A retired lecturer who was murdered with a crossbow told a conman who defrauded him out of more than £200,000 “there is no more money” just days before he was killed, a court has heard.
Gerald Corrigan, 74, was killed in April 2019 outside his home in a remote part of Holyhead, Anglesey, as he tried to fix a satellite dish in the dark.
When police started investigating his death, Marie Bailey, Mr Corrigan’s partner, alleged that the couple had lost hundreds of thousands of pounds to a man they had befriended in 2015, Richard Wyn Lewis.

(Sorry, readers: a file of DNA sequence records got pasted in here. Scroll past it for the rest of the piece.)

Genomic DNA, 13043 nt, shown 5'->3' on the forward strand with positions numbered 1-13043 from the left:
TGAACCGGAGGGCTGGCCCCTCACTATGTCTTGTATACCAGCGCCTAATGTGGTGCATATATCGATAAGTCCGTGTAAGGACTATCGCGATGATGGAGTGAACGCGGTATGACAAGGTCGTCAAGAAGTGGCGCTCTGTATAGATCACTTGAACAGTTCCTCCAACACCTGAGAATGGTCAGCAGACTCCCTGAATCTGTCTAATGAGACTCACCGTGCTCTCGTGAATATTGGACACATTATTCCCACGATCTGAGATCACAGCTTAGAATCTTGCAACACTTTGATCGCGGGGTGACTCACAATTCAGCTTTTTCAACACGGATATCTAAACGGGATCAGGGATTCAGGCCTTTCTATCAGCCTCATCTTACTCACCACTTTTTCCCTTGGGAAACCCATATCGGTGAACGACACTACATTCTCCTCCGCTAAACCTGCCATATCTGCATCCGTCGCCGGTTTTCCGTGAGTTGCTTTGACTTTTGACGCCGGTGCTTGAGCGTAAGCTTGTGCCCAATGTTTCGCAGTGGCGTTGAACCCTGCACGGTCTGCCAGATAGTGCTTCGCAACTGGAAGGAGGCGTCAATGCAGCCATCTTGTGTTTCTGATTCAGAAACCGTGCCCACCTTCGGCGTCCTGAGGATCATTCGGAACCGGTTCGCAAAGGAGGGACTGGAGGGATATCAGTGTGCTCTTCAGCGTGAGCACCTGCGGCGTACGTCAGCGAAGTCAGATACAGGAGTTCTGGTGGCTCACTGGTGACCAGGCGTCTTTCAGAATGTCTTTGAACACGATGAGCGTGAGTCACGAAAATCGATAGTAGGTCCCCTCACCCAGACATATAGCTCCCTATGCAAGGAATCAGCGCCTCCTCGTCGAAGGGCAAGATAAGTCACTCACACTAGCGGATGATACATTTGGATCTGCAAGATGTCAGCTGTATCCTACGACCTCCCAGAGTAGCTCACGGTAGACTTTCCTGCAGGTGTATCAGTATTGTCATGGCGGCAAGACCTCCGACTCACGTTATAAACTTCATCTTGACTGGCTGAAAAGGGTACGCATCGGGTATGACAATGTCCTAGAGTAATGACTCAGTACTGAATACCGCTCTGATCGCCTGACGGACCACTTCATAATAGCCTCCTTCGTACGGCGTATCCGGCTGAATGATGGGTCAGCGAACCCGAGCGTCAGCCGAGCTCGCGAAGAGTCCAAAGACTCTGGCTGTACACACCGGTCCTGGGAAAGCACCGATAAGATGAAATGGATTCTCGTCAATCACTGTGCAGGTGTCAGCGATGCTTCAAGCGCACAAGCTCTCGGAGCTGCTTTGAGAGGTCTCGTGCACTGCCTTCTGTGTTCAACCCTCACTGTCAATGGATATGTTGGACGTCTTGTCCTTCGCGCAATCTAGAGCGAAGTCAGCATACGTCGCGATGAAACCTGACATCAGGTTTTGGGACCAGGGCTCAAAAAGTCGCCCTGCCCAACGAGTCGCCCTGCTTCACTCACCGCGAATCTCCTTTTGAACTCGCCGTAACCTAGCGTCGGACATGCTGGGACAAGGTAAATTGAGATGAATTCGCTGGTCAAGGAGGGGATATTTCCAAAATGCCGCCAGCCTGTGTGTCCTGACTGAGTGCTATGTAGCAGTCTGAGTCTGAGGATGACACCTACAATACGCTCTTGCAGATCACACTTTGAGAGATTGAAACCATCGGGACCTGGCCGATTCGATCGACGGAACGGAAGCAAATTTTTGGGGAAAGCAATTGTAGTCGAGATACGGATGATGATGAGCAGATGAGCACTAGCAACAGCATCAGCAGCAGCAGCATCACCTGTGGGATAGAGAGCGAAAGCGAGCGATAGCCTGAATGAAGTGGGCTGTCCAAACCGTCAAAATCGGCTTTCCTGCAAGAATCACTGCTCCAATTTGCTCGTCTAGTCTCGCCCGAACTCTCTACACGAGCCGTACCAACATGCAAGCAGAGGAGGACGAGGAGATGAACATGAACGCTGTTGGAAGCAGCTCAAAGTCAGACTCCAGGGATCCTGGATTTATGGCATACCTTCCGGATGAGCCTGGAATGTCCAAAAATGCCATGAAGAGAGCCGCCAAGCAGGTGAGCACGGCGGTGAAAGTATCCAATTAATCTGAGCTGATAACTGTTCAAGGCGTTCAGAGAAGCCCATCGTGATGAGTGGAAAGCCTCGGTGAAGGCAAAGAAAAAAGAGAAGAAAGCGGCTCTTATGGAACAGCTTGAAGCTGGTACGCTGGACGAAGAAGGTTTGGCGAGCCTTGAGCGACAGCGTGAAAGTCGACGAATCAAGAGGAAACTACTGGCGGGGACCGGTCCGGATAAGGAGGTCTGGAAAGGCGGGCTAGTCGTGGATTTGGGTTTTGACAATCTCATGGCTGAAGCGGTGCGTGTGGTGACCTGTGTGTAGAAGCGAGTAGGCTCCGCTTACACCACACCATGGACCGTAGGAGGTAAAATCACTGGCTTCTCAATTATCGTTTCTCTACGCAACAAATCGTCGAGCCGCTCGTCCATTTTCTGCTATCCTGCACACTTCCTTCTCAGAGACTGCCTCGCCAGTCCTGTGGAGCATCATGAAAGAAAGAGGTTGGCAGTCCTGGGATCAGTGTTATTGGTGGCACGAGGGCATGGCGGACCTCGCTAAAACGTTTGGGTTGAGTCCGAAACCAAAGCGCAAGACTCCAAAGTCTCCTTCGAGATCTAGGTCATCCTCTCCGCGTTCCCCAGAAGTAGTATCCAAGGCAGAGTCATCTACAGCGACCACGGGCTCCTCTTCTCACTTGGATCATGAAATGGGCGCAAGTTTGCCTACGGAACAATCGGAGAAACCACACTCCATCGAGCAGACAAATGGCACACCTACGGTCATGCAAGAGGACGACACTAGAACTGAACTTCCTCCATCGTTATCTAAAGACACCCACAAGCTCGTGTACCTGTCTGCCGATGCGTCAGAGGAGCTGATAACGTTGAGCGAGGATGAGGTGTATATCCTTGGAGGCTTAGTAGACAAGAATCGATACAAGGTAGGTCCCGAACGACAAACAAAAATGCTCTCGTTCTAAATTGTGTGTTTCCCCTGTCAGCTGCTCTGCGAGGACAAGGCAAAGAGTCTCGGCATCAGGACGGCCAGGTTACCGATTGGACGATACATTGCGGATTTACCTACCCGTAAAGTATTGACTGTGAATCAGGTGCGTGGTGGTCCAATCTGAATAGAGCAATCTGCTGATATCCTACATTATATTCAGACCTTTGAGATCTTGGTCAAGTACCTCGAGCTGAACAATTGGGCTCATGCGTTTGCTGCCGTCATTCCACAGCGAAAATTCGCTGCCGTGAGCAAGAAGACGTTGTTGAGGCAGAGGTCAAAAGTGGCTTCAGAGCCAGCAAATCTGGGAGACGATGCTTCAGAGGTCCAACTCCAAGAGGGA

On Monday, Mold Crown Court heard that Mr Lewis, 50, is a “fraudster” who conned the couple out of roughly £220,000 over four years for what they believed was being used to fund property developments, land sales and horses.
Peter Rouch QC, prosecuting, also alleged that Mr Lewis had defrauded three other elderly victims and an auction house using similar tactics.
Opening the trial against Mr Lewis, Mr Rouch QC said that the reasons for Mr Corrigan’s murder had nothing to do with this trial.
Four years prior to his death, Mr Corrigan and Ms Bailey befriended Mr Lewis, who they regarded “as a good and trusted friend”.
The prosecution alleged that the fraud started when Mr Lewis suggested to Mr Corrigan that he could make money by selling his home, Gof Du, for development.